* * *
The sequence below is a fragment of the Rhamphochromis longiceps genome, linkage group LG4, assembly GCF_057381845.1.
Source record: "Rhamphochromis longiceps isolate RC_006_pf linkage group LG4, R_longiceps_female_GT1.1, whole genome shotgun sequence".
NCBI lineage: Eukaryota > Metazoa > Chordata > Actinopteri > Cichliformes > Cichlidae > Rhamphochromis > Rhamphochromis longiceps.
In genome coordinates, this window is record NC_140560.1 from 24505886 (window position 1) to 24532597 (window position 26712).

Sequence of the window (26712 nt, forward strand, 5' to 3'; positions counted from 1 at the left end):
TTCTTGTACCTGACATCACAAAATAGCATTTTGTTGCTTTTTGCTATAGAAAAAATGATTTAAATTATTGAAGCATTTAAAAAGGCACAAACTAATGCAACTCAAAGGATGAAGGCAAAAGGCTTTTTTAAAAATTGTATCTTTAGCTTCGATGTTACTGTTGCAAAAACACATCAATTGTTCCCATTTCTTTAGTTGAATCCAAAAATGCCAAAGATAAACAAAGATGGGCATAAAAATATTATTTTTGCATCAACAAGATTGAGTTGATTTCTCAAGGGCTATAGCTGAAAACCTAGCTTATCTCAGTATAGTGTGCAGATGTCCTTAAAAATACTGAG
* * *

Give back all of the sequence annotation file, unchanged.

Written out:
The sequence below is a fragment of the Rhamphochromis longiceps genome, linkage group LG4, assembly GCF_057381845.1.
Source record: "Rhamphochromis longiceps isolate RC_006_pf linkage group LG4, R_longiceps_female_GT1.1, whole genome shotgun sequence".
NCBI lineage: Eukaryota > Metazoa > Chordata > Actinopteri > Cichliformes > Cichlidae > Rhamphochromis > Rhamphochromis longiceps.
In genome coordinates, this window is record NC_140560.1 from 24505886 (window position 1) to 24532597 (window position 26712).

Sequence of the window (26712 nt, forward strand, 5' to 3'; positions counted from 1 at the left end):
TTCTTGTACCTGACATCACAAAATAGCATTTTGTTGCTTTTTGCTATAGAAAAAATGATTTAAATTATTGAAGCATTTAAAAAGGCACAAACTAATGCAACTCAAAGGATGAAGGCAAAAGGCTTTTTTAAAAATTGTATCTTTAGCTTCGATGTTACTGTTGCAAAAACACATCAATTGTTCCCATTTCTTTAGTTGAATCCAAAAATGCCAAAGATAAACAAAGATGGGCATAAAAATATTATTTTTGCATCAACAAGATTGAGTTGATTTCTCAAGGGCTATAGCTGAAAACCTAGCTTATCTCAGTATAGTGTGCAGATGTCCTTAAAAATACTGAG